This week, I’ve been working on a baby gift for a friend’s daughter. The baby is three months old now, so, yes, it was about time we got around to giving her something. My husband and I have a few places we usually hit for baby gifts, but I suggested we look through my sewing books first. Wouldn’t it be nicer to give a super late handmade gift rather than a super late store-bought one?
Together we paged through Amy Butler’s Little Stitches for Little Ones, the only baby sewing book in my library. There were a few contenders, but we decided on the Snuggie Wrap Blanket, a square blanket with a hood and ties that allows you to wrap your baby up like a burrito.
Next stop was the fabric store. That’s where the bumps in the process started. The pattern called for both cotton fabric, for the outside, and fleece, for the inside. I misremembered that, so I was looking for flannel at the store, instead of the fleece. And then, instead of flannel, we ended up buying a knit. To be fair, the woman at the store pointed out before she cut it that it was knit, but you know… knit, flannel, fleece…I’ll make it work.
It turns out all the tricky things you hear about knit fabrics are true. They are stretchy. And slippery. And just a good bit scarier than cotton. But by pairing it with the cotton, I was able to have enough stability to make it work. And really it turned out much closer to square than I would have thought possible when I was cutting the knit.
Once the blanket part was together, the last step was to sew two buttonholes to thread the tie through. The pattern suggested buttonholes long enough to allow the baby to grow longer and still be able to tie the tie comfortably around its waist.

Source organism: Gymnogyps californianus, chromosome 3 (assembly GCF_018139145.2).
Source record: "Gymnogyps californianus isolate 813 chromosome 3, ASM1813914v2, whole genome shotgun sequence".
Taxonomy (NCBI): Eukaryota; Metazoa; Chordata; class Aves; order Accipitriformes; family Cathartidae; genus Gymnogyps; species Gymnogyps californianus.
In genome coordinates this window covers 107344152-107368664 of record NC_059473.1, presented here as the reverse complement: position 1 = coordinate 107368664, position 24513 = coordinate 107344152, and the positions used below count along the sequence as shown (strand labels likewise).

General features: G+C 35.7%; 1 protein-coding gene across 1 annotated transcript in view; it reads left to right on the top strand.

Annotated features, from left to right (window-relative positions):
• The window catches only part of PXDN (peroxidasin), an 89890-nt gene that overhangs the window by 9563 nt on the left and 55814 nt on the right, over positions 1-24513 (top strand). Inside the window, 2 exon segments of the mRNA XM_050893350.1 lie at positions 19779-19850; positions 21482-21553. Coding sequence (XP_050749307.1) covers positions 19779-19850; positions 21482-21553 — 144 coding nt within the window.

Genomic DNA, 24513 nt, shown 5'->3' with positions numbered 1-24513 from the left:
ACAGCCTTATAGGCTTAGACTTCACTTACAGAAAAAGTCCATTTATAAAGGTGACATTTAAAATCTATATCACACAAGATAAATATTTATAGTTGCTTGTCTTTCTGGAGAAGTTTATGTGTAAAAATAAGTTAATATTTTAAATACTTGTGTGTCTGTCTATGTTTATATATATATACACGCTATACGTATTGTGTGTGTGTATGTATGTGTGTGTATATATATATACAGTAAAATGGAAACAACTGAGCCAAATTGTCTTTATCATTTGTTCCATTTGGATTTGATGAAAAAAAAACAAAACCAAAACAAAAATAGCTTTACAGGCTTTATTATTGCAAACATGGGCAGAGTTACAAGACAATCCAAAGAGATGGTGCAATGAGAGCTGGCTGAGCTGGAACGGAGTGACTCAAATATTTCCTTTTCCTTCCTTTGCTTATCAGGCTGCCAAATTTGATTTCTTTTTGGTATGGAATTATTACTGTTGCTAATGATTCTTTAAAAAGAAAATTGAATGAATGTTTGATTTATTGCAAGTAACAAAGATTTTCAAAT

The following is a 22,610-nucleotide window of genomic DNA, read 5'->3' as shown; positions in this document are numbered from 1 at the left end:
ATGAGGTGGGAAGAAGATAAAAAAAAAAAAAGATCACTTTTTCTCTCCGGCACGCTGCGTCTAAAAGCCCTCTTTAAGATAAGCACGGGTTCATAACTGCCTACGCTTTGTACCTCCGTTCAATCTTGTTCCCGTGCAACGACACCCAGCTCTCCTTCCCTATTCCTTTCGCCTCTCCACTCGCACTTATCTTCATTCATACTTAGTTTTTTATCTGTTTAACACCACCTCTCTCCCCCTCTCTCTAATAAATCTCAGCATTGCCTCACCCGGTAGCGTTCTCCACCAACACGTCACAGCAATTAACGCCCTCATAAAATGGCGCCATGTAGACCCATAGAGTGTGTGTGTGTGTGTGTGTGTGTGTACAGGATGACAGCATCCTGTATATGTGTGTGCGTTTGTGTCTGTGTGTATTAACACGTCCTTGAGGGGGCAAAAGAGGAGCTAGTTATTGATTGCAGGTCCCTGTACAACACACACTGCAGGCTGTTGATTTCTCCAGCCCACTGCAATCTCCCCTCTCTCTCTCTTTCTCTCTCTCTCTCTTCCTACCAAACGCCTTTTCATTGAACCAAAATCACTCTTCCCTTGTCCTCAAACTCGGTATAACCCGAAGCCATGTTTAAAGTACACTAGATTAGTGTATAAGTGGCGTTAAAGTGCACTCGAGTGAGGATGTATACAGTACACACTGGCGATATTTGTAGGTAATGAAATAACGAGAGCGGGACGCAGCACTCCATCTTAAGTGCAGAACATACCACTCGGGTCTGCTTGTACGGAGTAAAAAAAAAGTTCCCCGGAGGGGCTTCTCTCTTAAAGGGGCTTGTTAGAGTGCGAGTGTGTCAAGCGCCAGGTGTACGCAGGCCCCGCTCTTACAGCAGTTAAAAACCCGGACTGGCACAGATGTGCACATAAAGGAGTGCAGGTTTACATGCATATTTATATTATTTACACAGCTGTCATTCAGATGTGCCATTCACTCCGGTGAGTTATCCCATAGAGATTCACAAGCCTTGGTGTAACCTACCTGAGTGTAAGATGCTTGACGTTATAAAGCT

The trouble started when I could barely get the blanket (with its fusible fleece interior) under the buttonhole presser foot. Then once I started the automatic buttonhole, I realized the fabric wasn’t moving. It was either too thick or heavy to move by itself. So I started guiding the fabric myself, which seemed to work until the needle broke. Then I noticed the stitches that were made before I started moving the fabric created a hole in the knit. Panic.
This is where husbands are really nice to have around. When mine came home, I told him there had been a mishap and decisions were going to have to be made. Then I showed him the horrible scar. “That’s it?! No one is even going to notice that.” Hmm, well, that’s an interesting take on the problem.
So we decided to skip the buttonholes, and just stitch the tie to the back, placing one of the stitches over the old buttonhole stitches. The baby can’t grow now, but that’s not really our concern.
I wanted to try it out, so Christmas Kermit got pressed into service due to the lack of babies at our house. You really do wrap the baby like a burrito. First, tuck in the end, and then wrap over one side.
Then wrap over the second side and tie the blanket loosely in place.
Snuggly! Kermie likes it.